I'm in California this week, where I'll be presenting three 4-hour law school admissions workshops. (Hello, California! I've missed you!!)
Among other goodies, I'll be covering the best way to approach your application essays. We'll also be dissecting examples of good and bad essays (that's actually really fun). If you can't make it, I'm pasting in part of the take-home handout that recaps my top 10 tips for the essays.
And if you're based in California, come join us in L.A. (Friday), Newport Beach (Saturday), or Berkeley (Sunday) and introduce yourself as one of my blog readers. It's always fun to meet you all in person.
Top 10 Essay Tips
- Identify the genre of essay question: personal essay or professional essay?
- What are the most important qualities an admissions officer needs to know about to get you? Write them down and keep that list in front of you as you brainstorm.
- Personal essay topic: Is it meaningful to you? Do you have something interesting to say about it (“so what?”)? Can you do it justice in 2-3 pages?
- Personal essay structure: Tell a story (does it have a beginning, a middle, and an end?). Build a narrative arc (how has your world changed between the beginning of the essay and the end?). Read the first paragraph in isolation (would you want to keep reading?).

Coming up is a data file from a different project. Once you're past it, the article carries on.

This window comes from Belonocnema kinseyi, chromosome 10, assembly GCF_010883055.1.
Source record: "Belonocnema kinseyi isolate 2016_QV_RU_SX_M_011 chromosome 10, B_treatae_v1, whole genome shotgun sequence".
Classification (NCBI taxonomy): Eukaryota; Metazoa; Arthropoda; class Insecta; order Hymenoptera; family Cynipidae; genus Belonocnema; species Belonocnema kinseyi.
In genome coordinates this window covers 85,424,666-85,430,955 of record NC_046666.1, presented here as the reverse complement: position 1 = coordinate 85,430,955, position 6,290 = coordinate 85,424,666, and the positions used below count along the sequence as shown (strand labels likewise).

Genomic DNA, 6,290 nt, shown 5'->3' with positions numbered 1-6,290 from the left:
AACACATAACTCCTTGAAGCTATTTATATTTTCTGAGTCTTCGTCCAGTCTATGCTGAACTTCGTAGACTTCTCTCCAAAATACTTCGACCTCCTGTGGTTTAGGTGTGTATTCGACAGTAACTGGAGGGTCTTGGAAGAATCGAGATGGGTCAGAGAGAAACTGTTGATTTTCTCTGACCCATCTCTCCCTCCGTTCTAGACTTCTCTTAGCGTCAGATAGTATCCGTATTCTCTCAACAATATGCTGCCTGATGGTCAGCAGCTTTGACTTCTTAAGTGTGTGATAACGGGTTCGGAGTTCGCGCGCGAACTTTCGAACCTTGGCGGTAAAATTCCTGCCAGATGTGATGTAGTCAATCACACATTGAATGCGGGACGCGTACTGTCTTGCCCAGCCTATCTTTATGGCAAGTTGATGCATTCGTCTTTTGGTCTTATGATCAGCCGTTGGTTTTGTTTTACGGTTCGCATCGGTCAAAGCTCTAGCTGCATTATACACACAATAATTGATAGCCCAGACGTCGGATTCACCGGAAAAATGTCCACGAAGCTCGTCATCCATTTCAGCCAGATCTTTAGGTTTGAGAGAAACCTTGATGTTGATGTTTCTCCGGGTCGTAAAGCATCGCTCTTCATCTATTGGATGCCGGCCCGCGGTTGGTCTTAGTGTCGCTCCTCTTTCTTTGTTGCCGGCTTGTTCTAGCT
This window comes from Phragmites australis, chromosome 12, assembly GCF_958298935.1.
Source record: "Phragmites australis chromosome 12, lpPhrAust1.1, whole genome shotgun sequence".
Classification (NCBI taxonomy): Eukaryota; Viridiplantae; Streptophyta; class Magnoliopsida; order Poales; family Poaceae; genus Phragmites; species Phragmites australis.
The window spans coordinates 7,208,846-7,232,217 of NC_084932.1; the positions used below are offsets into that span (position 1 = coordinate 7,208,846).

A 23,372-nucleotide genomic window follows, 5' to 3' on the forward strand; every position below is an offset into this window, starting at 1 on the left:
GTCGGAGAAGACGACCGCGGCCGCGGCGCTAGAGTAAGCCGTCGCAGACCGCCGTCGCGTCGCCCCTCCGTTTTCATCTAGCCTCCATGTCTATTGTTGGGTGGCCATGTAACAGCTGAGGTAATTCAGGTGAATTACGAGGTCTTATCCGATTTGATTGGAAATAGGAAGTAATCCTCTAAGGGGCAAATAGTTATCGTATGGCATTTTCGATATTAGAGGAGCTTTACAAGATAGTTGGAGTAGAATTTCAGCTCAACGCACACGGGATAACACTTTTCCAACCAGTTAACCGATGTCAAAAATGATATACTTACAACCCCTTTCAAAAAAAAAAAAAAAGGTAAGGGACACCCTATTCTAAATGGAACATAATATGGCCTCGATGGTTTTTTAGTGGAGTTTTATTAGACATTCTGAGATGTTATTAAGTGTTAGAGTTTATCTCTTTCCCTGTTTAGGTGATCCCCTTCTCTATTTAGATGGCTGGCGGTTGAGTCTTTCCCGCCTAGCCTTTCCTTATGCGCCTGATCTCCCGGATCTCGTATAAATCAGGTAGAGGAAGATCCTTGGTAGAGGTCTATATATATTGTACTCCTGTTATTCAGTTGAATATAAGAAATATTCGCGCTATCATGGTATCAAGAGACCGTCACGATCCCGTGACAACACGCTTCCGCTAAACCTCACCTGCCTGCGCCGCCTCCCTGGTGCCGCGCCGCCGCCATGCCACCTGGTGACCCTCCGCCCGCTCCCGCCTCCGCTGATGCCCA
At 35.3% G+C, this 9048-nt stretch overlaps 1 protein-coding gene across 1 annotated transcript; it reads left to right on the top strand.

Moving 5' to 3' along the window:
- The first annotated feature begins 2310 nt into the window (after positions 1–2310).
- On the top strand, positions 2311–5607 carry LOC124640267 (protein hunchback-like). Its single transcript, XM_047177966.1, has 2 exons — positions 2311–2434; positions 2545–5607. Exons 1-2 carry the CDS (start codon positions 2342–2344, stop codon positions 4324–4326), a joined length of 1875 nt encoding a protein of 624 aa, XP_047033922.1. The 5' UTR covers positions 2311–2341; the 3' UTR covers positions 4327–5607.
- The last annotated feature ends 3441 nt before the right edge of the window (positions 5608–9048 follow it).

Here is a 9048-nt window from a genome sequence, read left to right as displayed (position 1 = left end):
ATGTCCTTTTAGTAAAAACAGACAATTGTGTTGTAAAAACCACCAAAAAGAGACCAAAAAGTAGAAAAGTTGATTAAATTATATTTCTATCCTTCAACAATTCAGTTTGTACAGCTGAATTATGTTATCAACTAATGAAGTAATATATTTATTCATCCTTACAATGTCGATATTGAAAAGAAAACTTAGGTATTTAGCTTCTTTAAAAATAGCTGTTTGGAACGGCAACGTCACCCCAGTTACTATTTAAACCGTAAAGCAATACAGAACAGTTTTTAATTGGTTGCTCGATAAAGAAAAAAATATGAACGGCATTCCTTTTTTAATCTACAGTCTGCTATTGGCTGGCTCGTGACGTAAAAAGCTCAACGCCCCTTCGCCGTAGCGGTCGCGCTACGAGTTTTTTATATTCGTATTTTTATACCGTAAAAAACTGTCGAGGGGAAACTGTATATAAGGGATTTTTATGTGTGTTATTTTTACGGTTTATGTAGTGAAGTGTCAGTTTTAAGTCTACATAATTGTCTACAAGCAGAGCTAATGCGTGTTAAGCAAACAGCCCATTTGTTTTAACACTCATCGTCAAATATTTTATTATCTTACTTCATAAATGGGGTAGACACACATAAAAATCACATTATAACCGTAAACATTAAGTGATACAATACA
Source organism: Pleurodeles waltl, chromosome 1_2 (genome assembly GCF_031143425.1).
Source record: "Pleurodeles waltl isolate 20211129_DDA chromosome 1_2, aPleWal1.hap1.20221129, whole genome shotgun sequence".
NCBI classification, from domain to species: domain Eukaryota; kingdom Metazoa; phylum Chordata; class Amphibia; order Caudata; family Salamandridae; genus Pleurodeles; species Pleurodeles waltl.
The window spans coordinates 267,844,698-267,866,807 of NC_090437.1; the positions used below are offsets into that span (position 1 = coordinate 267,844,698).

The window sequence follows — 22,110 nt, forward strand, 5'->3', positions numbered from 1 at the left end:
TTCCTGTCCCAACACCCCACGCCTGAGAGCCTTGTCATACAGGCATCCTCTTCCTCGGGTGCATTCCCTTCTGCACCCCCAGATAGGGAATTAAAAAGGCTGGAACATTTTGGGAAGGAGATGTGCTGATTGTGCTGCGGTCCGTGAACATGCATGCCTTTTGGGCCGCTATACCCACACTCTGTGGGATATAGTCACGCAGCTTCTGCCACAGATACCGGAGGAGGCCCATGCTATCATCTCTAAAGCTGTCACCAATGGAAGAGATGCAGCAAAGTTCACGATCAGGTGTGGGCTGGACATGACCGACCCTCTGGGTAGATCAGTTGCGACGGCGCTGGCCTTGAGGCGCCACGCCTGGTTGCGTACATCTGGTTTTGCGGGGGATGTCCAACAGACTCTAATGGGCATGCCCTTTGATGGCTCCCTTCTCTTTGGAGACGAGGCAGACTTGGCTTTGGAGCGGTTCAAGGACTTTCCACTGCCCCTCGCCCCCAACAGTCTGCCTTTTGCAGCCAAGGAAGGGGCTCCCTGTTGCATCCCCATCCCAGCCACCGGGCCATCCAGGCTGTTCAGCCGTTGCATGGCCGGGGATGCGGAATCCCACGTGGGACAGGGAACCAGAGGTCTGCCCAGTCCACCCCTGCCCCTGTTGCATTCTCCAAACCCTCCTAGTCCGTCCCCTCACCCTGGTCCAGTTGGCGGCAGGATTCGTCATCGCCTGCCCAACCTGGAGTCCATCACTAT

- Professional essay topic: Have a 40,000 foot view of your career goals. Does your essay help the admissions officer understand “Why law school? Why now?”
- Professional essay structure: Make a coherent argument. Does each paragraph build logically on the previous one? Do you have a track record to support your stated goals? If you talk about wanting to effect social change, can you back it up?
- Ditch the term paper structure altogether (an introduction that summarizes your argument, followed by 4-5 supporting paragraphs, followed by a conclusion that re-summarizes your argument). Drive a stake through it.
- Pay attention to good writing. Lawyers have to write well to get ahead.
- Keep it positive. Explain blemishes or dings in an addendum, not in your main essay (and then only if an addendum would add value).
- Keep the focus on you, not a policy, a problem, or another person.
Former Dean of Admissions at the University of Chicago Law School and a recovering lawyer, Anna Ivey founded Ivey Consulting to help college, law school, and MBA applicants navigate the admissions process. You can find more admissions tips in The Ivey Guide to Law School Admissions, downloadable as an e-book. Join the conversation here in the blog comments and on Twitter and Facebook. We're always happy to hear from you!